Last night Coles Myer announced that it had rejected a $14.50 per share takeover bid led by leveraged buyout king, Kravis Kohlberg Roberts. In a media release, Australia’s largest employer noted that the bid was conditional on open ended due diligence, provided no certainty on the availability of debt finance, provided no certainty on the bidder’s own equity finance and provided no clarity on the terms of the potential scheme. Coles Chairman, Rick Allert, also noted that the conditions would have effectively given the consortium “a free option over the company”.

There is no indication of that the consortium will do now. Previously, it had claimed that the consortium would not proceed unless it received board approval.

As noted by Alert, the KKR consortium seems to be made up of most of the private equity players in the Australian market, including Bain Capital, Carlyle, Macquarie, CVC, Merrill Lynch, Texas Pacific/Newbridge and PEP. Coles alleged that KKR hooked up with virtually every possibly competitor to reduce the chance of someone bidding against them. That seems to be a fair assumption. KKR wouldn’t have had too much trouble raising the money themselves. This transaction would be around half the size and 20 years after the legendary RJR Nabisco deal (of Barbarians at the Gate fame).

Sidelining every possibly competitor is a variation of the tactic used by takeover players which involves giving every large investment bank a retainer – just so they don’t turn around and act for the other side (this happened on the Westfield deal a few years ago, when Frank Lowy hired virtually every investment bank in Australia to advise on Westfield’s three-way merger). This also occurred more comically in KKR’s Nabisco deal. In that instance, KKR paid legendary investment banker, Bruce Wasserstein (who was then with Wasserstein, Perella, but now runs Lazard), a staggering US$25 million fee just so that he didn’t advise rival bidder, Shearson (Wasserstein was the fourth advisor that KKR had hired). However, after agreeing to pay Bruce US$25 million, KKR was so concerned that Wasserstein was leaking information that they excluded him from key meetings. In effect, KKR paid Wasserstein US$25 million to do nothing. Nice work if you can get it.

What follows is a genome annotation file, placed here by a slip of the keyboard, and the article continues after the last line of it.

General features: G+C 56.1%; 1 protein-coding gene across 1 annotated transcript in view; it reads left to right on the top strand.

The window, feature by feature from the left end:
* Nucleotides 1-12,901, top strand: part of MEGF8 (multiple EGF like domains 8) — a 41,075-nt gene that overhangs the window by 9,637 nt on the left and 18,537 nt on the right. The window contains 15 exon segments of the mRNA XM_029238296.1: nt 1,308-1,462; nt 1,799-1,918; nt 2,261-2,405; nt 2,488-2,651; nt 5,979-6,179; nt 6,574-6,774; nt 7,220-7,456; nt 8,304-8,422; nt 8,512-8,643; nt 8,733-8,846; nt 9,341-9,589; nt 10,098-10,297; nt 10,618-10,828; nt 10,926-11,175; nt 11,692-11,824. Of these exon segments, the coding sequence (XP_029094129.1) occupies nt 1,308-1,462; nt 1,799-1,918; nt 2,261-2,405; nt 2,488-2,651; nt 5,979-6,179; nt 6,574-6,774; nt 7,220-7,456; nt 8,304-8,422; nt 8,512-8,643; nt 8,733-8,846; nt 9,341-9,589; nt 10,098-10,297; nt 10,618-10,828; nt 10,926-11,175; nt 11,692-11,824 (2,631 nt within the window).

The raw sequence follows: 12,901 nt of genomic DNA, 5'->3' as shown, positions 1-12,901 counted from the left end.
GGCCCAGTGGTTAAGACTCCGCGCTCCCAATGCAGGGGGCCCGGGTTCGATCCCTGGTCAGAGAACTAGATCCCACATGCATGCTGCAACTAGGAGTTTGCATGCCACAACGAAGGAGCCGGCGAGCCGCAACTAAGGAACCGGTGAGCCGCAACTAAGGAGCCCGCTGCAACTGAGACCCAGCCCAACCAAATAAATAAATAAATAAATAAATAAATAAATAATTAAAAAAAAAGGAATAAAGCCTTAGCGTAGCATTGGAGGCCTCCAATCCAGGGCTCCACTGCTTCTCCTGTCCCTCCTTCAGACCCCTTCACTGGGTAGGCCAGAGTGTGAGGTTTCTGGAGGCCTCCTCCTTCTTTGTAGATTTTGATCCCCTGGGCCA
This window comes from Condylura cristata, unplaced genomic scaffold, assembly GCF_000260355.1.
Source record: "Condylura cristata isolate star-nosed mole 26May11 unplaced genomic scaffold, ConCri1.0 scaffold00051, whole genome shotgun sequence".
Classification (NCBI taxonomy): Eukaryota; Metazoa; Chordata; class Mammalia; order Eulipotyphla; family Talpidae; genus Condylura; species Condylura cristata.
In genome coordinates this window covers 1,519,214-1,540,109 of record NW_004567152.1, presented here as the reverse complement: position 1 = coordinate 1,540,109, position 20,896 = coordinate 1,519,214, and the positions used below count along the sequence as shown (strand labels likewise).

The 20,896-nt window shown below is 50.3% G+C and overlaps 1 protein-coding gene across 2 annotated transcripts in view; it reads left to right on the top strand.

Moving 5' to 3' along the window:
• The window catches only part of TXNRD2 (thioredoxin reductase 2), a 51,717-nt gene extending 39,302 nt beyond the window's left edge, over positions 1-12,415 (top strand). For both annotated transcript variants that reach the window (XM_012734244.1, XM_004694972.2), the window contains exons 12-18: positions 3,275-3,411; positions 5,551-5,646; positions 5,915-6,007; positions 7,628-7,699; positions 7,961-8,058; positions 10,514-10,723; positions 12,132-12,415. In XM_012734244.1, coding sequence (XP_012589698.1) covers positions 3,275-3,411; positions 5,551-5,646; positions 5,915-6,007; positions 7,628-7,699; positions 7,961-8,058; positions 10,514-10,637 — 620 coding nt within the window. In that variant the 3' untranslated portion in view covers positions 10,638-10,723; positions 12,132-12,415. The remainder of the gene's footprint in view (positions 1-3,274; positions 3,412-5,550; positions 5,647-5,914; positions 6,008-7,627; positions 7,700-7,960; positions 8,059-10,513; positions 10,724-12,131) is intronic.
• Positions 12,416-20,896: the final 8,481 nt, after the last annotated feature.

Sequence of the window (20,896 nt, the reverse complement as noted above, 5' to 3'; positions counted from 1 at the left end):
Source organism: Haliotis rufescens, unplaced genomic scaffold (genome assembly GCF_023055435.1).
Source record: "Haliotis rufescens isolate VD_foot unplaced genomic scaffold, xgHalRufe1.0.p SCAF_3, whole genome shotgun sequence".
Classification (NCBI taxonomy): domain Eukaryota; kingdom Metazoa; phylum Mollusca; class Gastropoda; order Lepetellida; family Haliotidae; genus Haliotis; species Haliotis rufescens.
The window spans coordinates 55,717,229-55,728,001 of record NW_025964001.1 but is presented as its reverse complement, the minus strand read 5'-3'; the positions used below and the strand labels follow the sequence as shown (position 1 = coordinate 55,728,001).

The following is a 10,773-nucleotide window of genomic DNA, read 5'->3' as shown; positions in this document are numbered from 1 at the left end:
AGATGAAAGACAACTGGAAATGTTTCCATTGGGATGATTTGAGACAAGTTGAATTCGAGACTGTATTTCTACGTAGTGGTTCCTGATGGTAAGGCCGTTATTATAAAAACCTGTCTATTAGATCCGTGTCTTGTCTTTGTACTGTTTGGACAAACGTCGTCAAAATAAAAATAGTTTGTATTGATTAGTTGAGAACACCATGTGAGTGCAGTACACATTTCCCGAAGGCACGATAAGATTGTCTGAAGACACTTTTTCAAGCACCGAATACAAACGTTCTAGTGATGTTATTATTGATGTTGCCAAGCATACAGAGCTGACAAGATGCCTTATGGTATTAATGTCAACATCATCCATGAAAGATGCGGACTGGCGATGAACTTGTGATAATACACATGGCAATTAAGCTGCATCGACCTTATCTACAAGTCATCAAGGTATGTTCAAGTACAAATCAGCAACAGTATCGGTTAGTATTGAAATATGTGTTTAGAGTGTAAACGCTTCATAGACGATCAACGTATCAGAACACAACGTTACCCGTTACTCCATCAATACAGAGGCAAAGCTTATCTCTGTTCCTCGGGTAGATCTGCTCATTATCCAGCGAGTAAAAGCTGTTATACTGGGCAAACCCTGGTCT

With Coles rejecting KKR’s bid, KKR must either walk away, go hostile or change their terms. The juiciest scenario would be a hostile private equity buyout. However, that may very much depend on how good Henry Kravis’ memory is.

Disclosure: The author has an economic interest in the performance of Coles Myer shares.

Peter Fray

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